Glutathione S-Transferase Omega 1 Activity Is Sufficient to Suppress Neurodegeneration in a Drosophila Model of Parkinson Disease

School of Biological Sciences, Seoul National University, Seoul 151-742, Korea.
Journal of Biological Chemistry (Impact Factor: 4.57). 01/2012; 287(9):6628-41. DOI: 10.1074/jbc.M111.291179
Source: PubMed


A loss-of-function mutation in the gene parkin causes a common neurodegenerative disease that may be caused by mitochondrial dysfunction. Glutathione S-transferase Omega (GSTO) is involved in cell defense mechanisms, but little is known about the role of GSTO in the progression of Parkinson disease. Here, we report that restoration of Drosophila GSTO1 (DmGSTO1), which is down-regulated in parkin mutants, alleviates some of the parkin pathogenic phenotypes and that the loss of DmGSTO1 function enhances parkin mutant phenotypes. We further identified the ATP synthase β subunit as a novel in vivo target of DmGSTO1. We found that glutathionylation of the ATP synthase β subunit is rescued by DmGSTO1 and that the expression of DmGSTO1 partially restores the activity and assembly of the mitochondrial F(1)F(0)-ATP synthase in parkin mutants. Our results suggest a novel mechanism for the protective role of DmGSTO1 in parkin mutants, through the regulation of ATP synthase activity, and provide insight into potential therapies for Parkinson disease neurodegeneration.

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Available from: Kiyoung Kim, Jul 13, 2015
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    • "All of them are induced by PQ, but particularly TtGSTM9 (z_61_fold) (Fig. 7 and Table S4). In human and animal cells, by using both GST enzymes activity assessment and GST gene expression analysis (qRT-PCR), a selective induction of certain GSTs after PQ treatment has been reported (Ahmad et al., 2013; Kim et al., 2012). From these results, the role of glutathione conjugation and elimination of certain products derived from lipid peroxidation caused by this herbicide, has been attributed to these enzymes (Ahmad et al., 2013). "

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    • "We also tested DAergic neuronal loss in a null allele of parkin ( park 1 ) in which the PPL1 DA cluster has been also reported to be primarily affected in 20 - day - old flies ( Whitworth et al . 2005 ; Trinh et al . 2010 ; Kim et al . 2012 ) . These flies presented the classical muscular and"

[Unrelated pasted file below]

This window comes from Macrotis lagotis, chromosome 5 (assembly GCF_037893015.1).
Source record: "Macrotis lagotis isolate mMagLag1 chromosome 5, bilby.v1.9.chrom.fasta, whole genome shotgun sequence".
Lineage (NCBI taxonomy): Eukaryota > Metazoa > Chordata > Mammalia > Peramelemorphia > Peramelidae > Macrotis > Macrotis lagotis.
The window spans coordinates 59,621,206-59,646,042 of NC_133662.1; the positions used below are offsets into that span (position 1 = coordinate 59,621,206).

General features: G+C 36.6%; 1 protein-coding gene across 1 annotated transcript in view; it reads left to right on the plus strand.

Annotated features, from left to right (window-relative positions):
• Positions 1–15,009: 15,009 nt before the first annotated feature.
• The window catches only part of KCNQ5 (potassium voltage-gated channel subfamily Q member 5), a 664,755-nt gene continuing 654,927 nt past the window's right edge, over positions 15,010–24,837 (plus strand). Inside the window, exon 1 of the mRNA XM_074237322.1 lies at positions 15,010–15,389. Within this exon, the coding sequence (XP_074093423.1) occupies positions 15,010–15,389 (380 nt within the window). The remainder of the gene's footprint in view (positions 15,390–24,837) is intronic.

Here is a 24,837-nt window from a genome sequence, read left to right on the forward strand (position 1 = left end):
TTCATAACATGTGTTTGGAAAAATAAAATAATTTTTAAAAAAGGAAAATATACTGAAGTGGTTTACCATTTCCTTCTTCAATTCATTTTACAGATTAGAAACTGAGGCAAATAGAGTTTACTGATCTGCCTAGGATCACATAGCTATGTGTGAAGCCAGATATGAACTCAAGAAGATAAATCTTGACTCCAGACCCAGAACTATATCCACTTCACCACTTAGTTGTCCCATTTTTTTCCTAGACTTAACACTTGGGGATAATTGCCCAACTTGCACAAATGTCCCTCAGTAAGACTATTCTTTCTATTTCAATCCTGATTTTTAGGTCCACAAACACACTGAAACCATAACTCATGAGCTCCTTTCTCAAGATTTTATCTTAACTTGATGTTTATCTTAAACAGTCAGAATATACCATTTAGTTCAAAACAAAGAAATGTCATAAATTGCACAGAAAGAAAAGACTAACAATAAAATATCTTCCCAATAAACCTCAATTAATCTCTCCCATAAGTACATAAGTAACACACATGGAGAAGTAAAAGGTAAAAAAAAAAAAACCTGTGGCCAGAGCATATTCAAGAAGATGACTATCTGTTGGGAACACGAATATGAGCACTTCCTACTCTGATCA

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    ABSTRACT: Drosophila melanogaster has contributed significantly to the understanding of disease mechanisms in Parkinson's disease (PD) as it is one of the very few PD model organisms that allows the study of age-dependent behavioral defects, physiology and histology, and genetic interactions among different PD-related genes. However, there have been contradictory results from a number of recent reports regarding the loss of dopaminergic neurons in different Parkinson's disease fly models. In an attempt to reevaluate and clarify this issue, we have examined three different genetic (α-synuclein, Pink1, parkin) and two toxin-based (rotenone and paraquat) models of the disease for neuronal cell loss. Our results showed no dopaminergic neuronal loss in all models tested. Despite this surprising result, we found additional phenotypes showing the dysfunctional status of the dopaminergic neurons in most of the models analyzed. A common feature found in most models is a quantifiable decrease in the fluorescence of a GFP reporter gene in dopaminergic neurons that correlates well with other phenotypes found for these models and can be reliably used as a hallmark of the neurodegenerative process when modeling diseases affecting the dopaminergic system in Drosophila.This article is protected by copyright. All rights reserved.
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    • "When GST O1, which has two distinct alleles, GST O1A and GST O1B, is deleted, there is an increased sensitivity to the xenobiotic paraquat [162] [164]. The reexpression of GST O1A in the null mutant eliminates the sensitivity of the PPL DA neurons to paraquat and suppresses phospho-JNK activity, which is implicated in apoptosis [163]. A number of polymorphisms in the leucine-rich-repeat kinase 2 (LRRK2) gene have been shown to confer PD in humans [165– 167]. "
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    ABSTRACT: It has been established that oxidative stress, defined as the condition when the sum of free radicals in a cell exceeds the antioxidant capacity of the cell, contributes to the pathogenesis of Parkinson's disease. Glutathione is a ubiquitous thiol tripeptide that acts alone, or in concert with enzymes within cells to reduce superoxide radicals, hydroxyl radicals and peroxynitrites. In this review, we examine the synthesis, metabolism and functional interactions of glutathione, and discuss how this relates to protection of dopaminergic neurons from oxidative damage and its therapeutic potential in Parkinson's disease.
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